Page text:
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  1. #1
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    Default Early Pan Drive Side Timken

    A google search isn't finding me what I want!..

    There was a magazine article many years ago now that covered this in detail. Custom Chopper maybe? I still have it but don't have the time to look for it now. IIRC there was no welding involved, but cautioned how some engines wouldn't have the insert located precisely enough for machining. There's got to be several other ways to skin this cat also?

    The insert in my 48 EL cases are only off center 2-3 thou

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    If your cast-in insert is tight in the case, your best course of action by far is to keep the straight roller set-up it came with.

    Jim

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    It's hard to argue with logic, so I guess in principle I mostly agree.

    What issues do you suspect they were mostly trying to solve by going to the Timken?

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    That Timken bearing set-up is very strong, good for a couple hundred HP, easy. It also controls crankshaft end float, which makes setting up the bottom end a little easier. BUT, your early case has precious little material to support that large bearing assembly, and you have to locate it precisely so that the flywheel assembly is centered axially in the case.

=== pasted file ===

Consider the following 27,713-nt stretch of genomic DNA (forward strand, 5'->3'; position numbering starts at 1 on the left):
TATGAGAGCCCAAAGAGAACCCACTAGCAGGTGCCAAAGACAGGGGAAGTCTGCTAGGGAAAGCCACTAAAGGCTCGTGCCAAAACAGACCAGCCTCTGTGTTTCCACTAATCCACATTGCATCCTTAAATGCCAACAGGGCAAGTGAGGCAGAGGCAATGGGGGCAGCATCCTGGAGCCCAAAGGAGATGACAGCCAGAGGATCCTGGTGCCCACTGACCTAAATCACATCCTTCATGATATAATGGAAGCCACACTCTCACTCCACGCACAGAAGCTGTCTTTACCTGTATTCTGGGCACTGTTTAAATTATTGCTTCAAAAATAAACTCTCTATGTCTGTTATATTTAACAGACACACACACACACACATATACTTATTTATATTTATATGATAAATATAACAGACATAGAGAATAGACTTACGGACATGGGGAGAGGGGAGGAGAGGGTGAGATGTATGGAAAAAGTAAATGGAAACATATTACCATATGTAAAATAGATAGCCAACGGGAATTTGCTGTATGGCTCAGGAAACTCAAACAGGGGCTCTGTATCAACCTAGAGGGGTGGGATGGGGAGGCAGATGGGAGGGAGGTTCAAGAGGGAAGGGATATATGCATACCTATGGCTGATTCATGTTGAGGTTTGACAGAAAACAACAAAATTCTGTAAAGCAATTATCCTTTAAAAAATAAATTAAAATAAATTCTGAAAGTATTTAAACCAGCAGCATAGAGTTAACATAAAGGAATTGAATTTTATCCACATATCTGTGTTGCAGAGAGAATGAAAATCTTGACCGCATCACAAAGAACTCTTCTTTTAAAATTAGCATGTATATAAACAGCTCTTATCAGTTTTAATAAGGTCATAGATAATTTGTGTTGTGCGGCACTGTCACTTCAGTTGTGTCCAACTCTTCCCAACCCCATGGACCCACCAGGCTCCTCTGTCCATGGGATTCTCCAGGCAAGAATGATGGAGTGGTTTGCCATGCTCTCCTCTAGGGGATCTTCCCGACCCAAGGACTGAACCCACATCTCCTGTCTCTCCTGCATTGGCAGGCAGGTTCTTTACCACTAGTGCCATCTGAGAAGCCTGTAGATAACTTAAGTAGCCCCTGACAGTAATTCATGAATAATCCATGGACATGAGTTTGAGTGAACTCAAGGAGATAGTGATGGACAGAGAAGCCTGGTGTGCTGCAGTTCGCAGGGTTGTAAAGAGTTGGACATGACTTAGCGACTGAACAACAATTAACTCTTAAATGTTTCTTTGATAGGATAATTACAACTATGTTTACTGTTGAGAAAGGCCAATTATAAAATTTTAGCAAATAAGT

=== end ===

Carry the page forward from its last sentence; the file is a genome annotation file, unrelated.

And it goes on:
If you have a good case, keep the stock bearing. If your case isn't good, you will have to do some welding and machining no matter which bearing set-up you use.

    Jim

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    I like the idea of the crank being precisely located more than anything. Anything that isn't just kinda rubs me the wrong way

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    The '48 crank is located by selected thrust washers between the flywheels and the case races on each side. The tolerance is only a few thou, so I would say it's precise. The early crank bearing set-up will handle any horsepower you will be able to get out of a pan motor unless it is radical, and for that you should really start with stronger cases and leave the old stuff to the restorers.

    My opinion only, as always,
    Jim